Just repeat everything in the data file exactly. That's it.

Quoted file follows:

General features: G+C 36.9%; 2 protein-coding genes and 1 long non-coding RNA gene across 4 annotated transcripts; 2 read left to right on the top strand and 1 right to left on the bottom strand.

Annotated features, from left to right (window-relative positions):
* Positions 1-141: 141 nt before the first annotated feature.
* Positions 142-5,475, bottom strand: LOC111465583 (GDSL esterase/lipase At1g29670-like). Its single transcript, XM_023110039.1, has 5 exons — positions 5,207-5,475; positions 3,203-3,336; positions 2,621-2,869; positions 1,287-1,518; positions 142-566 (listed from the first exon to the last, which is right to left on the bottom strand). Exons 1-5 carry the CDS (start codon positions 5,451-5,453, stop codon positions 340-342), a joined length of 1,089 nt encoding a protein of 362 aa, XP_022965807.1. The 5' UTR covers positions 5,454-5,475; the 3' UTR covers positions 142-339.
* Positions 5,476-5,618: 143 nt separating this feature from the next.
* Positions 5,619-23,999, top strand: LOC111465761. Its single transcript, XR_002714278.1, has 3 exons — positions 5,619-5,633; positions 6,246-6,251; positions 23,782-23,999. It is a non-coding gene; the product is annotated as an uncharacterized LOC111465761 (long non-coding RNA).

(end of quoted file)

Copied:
General features: G+C 36.9%; 2 protein-coding genes and 1 long non-coding RNA gene across 4 annotated transcripts; 2 read left to right on the top strand and 1 right to left on the bottom strand.

Annotated features, from left to right (window-relative positions):
* Positions 1-141: 141 nt before the first annotated feature.
* Positions 142-5,475, bottom strand: LOC111465583 (GDSL esterase/lipase At1g29670-like). Its single transcript, XM_023110039.1, has 5 exons — positions 5,207-5,475; positions 3,203-3,336; positions 2,621-2,869; positions 1,287-1,518; positions 142-566 (listed from the first exon to the last, which is right to left on the bottom strand). Exons 1-5 carry the CDS (start codon positions 5,451-5,453, stop codon positions 340-342), a joined length of 1,089 nt encoding a protein of 362 aa, XP_022965807.1. The 5' UTR covers positions 5,454-5,475; the 3' UTR covers positions 142-339.
* Positions 5,476-5,618: 143 nt separating this feature from the next.
* Positions 5,619-23,999, top strand: LOC111465761. Its single transcript, XR_002714278.1, has 3 exons — positions 5,619-5,633; positions 6,246-6,251; positions 23,782-23,999. It is a non-coding gene; the product is annotated as an uncharacterized LOC111465761 (long non-coding RNA).